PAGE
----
Diversity Statement


I truly believe that education makes all people equal and that diversity in education is important in today’s world. Diversity means accepting other people who may be different from yourself in regards to race, religion, social status, or political persuasion. It means getting to know people as individuals and including them in work and social issues. People are individuals regardless of race or color or how they have been brought up. People often look at the meaning of diversity from a narrow perspective, but they might overlook other aspects like age, disability, personality, and sexual orientation. Although education can raise people’s economic circumstances, thereby evening out the playing field and making everyone more equal, it is still important to recognize and celebrate our differences.

I am a first-generation immigrant from China and began college when I was 20 years old. I was inspired by the many great professors who helped me along the way. These teachers whom I worked alongside and learned from each came from different countries and cultures and I was amazed at how they positively contributed to the overall school climate and culture. Each of these individuals was invaluable and enriched my own professional and personal life.

My own cultural competency is built on many years of teaching experience. As an instructor within post-secondary environments, I have had the opportunity to teach a diverse student population. Throughout my career, I have had the privilege of teaching students of differing cultural, economic, and religious backgrounds. I am currently teaching Macroeconomics to a wide-ranging group of students including those from Korea, India, China, Nigeria, and Burkina Faso. I have attended schools with students from over 80 nations, schools with a 35% Asian population, and experienced the impact of diversity on school experiences. Attending a diverse school really does allow for exposure to a wide variety of world viewpoints that expands one’s horizons and prepares an individual for the real world. By interacting with people belonging to different cultures and varied backgrounds, I was able to know more about the world, society, politics, and the global community. Having a diverse school matters because it helps to feel included, boosts acceptance, benefits leadership, and strengthens respect.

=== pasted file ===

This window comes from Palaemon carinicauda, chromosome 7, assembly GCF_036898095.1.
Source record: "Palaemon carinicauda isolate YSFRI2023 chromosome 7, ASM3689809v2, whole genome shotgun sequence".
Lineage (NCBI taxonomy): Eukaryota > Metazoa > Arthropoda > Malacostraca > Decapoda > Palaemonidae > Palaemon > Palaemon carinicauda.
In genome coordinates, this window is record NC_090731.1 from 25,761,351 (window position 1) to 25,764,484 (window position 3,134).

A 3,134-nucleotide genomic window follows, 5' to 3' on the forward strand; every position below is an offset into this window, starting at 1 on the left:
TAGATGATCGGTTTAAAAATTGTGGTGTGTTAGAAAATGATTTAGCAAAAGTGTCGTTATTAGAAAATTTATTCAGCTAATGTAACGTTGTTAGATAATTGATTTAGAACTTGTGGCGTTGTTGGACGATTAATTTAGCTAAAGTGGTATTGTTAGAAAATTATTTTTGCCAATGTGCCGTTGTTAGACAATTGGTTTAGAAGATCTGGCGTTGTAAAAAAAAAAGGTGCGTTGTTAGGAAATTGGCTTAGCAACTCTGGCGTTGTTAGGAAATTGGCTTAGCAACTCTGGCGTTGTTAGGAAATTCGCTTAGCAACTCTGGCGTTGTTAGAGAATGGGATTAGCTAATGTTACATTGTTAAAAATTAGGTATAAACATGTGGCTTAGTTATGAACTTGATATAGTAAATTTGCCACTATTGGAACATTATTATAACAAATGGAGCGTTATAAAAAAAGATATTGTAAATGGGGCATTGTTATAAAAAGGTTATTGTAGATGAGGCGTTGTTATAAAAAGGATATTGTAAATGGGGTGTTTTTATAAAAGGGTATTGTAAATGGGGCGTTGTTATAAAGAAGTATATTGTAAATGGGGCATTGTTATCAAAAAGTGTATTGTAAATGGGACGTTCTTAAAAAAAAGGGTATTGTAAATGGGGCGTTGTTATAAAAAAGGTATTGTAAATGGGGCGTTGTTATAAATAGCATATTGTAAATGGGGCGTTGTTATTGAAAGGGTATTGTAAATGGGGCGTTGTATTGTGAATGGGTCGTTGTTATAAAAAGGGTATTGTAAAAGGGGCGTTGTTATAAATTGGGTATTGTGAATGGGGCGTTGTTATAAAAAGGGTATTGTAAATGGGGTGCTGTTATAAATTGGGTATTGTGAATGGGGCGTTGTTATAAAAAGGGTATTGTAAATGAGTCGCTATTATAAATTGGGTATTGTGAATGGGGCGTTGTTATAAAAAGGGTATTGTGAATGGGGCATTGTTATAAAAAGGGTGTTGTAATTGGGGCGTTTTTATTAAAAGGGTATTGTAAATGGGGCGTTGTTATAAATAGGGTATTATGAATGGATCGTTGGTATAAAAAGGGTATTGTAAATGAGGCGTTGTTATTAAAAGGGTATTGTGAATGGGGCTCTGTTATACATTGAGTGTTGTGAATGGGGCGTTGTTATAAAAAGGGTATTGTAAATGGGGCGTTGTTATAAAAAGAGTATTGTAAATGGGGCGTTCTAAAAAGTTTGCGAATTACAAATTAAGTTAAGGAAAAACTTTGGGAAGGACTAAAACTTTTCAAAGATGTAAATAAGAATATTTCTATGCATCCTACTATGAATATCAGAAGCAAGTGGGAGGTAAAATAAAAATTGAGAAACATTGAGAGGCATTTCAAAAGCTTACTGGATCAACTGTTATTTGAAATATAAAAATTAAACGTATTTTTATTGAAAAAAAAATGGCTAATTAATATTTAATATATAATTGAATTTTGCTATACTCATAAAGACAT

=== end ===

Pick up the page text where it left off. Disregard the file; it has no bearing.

I have cared about the students I have taught, and some have risen from profound socioeconomic disadvantages to achieve scholarships, attend college, and foster successful lives for themselves. I have never seen my students in terms of their race, economic background, or gender; I have only seen them as the priceless human beings they are. Their different backgrounds and identities only serve to make the classroom that much more vibrant, often lending diverse perspectives to the learning material that is as varied as the students in my classroom.

Teachers have a great responsibility and duty to their students. Effective educators must ensure their class is conducive for everyone which means diversity in the classroom, equity, considering unique learning styles, and an awareness of stereotypes. The diverse classroom involves serving all students and focusing on multicultural learning needs. Equity is an understanding that not all students are the same and an equitable classroom considers the cultural background of its students. Focusing on learning styles not only helps me to teach more effectively but also work towards closing the achievement gap. And lastly, being aware of stereotypes is crucial and it is important to remember that every student is an individual. We must consider a student’s culture when lesson planning or preparing activities.

We, as teachers, also need to promote an inclusive classroom by being conscious of our own prejudices, addressing unconscious bias, and incorporating cultural awareness into the curriculum. This means that student’s unique identities and backgrounds need to be acknowledged, supported, appreciated, and celebrated within the classroom to help all students thrive. Ultimately, I want to utilize the diverse voices, backgrounds, and cultures of my students to build an inclusive and vibrant learning community where individuals are celebrated for their uniqueness, different perspectives enriching classroom dialogue, and where everyone can work together to achieve academic success.